The most powerful benefit of participating in a show house is the exposure it will bring to your design practice. Your colleagues, industry movers and shakers, and other high-profile purveyors of design will directly experience your work in-person and get to know your personality, which alone can elevate your career to new heights. Add the media exposure – which can cast a wide net across various national and main-stream outlets, depending on the show house – and your brand will get a huge bump in visibility and awareness with both industry insiders and the public at large.  Not to mention the boost you can give your own website and social media pages.  

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Of course, a lot of what you’re doing at a show house is networking – it’s your job to mingle, make connections, and impress as many people as possible with your talent, charm, and wit. And while networking is a soft skill, it’s you who can measure it by tangible results. You'll know pretty quickly if your experience was worth it based on how many new connections, or strengthening of existing relationships, you experienced as a result of the show house. In terms of tracking its generation of new business, track new clients you were able to secure through the show house over one-month, three-month, six-month, and one-year intervals. Track the income earned from these new clients and how long it took to recoup your investment, and how much overall return the experience yielded over one year, three years, and five years. Keep this information to compare to future experiences.  


Timing the Investment to Maximize Boosts to Your Career

Participating in a show house can be the right choice throughout your career as a designer, for different reasons. One of the common misconceptions about show houses is that they only accept portfolio submissions from known or highly experienced designers. The truth is that the organizing committee is looking for a mix of designers that are experienced, yes, but also for buzz-worthy participants with less experiences and fresh faces with the potential to be future stars.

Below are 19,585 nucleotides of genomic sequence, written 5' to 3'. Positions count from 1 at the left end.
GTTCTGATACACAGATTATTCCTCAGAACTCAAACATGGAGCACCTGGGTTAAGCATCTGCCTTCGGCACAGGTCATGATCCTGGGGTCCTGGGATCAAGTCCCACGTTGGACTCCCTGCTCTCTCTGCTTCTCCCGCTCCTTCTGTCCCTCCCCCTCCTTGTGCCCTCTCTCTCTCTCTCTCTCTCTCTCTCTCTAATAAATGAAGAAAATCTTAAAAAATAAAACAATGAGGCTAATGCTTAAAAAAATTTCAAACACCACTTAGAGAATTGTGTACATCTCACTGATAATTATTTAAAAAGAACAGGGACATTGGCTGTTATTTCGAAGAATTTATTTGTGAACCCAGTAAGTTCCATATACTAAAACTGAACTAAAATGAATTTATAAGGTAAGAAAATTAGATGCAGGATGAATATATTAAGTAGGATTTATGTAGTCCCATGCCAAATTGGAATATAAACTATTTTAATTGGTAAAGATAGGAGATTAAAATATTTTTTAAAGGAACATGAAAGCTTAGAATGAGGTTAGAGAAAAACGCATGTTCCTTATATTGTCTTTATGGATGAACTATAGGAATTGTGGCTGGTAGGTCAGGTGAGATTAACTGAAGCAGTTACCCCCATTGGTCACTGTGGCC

Participating in a show house can be an explosive way to launch a career in interior design‒ just make sure you have the operational infrastructure in place to handle the large volume of inquiries you will (hopefully!) be flooded with at the very early stage when you don’t have a lot of hands-on experience working in the field. It may also make sense to make the investment of participating in a show house when you’re established and ready to get to the next level in your master growth plan, or when you seek to revive a career that has been declining or plateauing for a while.  


Which Show Houses Should You Apply To?

If you are seeking to land a room in a show house for the first time, by all means apply to the big names and see what happens, but you can also apply to smaller, regional show houses to secure an entry point into the show house circuit. There are hundreds of regional show houses, so it helps to strategically target those that will reap the most benefit to you. If you are seeking to build your reputation and client base locally, target the closest show houses to where your business is based. If you are seeking to take your business into new regions, target show houses in cities that have a thriving design culture that are within a reasonable distance from your home base. Some of these include the following:


Now that you understand the economics of participating in an interior design show house, you can decide if you’re ready to take the risk to reap the rewards. In the next installment of this three-part series on interior design show houses, you’ll learn how to master your first show house experience without running out of time, resources, or sanity- which can be tested during the hectic weeks leading up to the big debut. 

Margot LaScala
Margot LaScala
Margot is a writer and interior designer based in the NYC area. She is passionate about keeping up with the latest architecture and design news to not only stay informed, but inspired.